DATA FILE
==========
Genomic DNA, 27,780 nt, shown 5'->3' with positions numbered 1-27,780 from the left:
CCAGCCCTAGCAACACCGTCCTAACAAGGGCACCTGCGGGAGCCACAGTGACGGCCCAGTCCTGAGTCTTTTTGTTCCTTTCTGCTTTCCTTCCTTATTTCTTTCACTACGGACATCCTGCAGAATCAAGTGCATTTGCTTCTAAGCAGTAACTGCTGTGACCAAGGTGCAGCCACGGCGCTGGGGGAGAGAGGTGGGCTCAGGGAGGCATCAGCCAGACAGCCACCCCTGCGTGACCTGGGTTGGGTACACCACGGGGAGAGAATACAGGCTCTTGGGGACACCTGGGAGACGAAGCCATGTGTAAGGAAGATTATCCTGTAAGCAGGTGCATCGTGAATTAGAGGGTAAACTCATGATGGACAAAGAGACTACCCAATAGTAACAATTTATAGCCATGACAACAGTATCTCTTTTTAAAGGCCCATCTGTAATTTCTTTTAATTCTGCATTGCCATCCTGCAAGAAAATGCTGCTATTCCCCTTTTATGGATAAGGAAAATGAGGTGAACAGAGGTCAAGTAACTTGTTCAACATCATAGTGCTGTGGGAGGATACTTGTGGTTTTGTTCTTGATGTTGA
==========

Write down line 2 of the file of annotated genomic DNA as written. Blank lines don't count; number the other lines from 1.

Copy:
CCAGCCCTAGCAACACCGTCCTAACAAGGGCACCTGCGGGAGCCACAGTGACGGCCCAGTCCTGAGTCTTTTTGTTCCTTTCTGCTTTCCTTCCTTATTTCTTTCACTACGGACATCCTGCAGAATCAAGTGCATTTGCTTCTAAGCAGTAACTGCTGTGACCAAGGTGCAGCCACGGCGCTGGGGGAGAGAGGTGGGCTCAGGGAGGCATCAGCCAGACAGCCACCCCTGCGTGACCTGGGTTGGGTACACCACGGGGAGAGAATACAGGCTCTTGGGGACACCTGGGAGACGAAGCCATGTGTAAGGAAGATTATCCTGTAAGCAGGTGCATCGTGAATTAGAGGGTAAACTCATGATGGACAAAGAGACTACCCAATAGTAACAATTTATAGCCATGACAACAGTATCTCTTTTTAAAGGCCCATCTGTAATTTCTTTTAATTCTGCATTGCCATCCTGCAAGAAAATGCTGCTATTCCCCTTTTATGGATAAGGAAAATGAGGTGAACAGAGGTCAAGTAACTTGTTCAACATCATAGTGCTGTGGGAGGATACTTGTGGTTTTGTTCTTGATGTTGA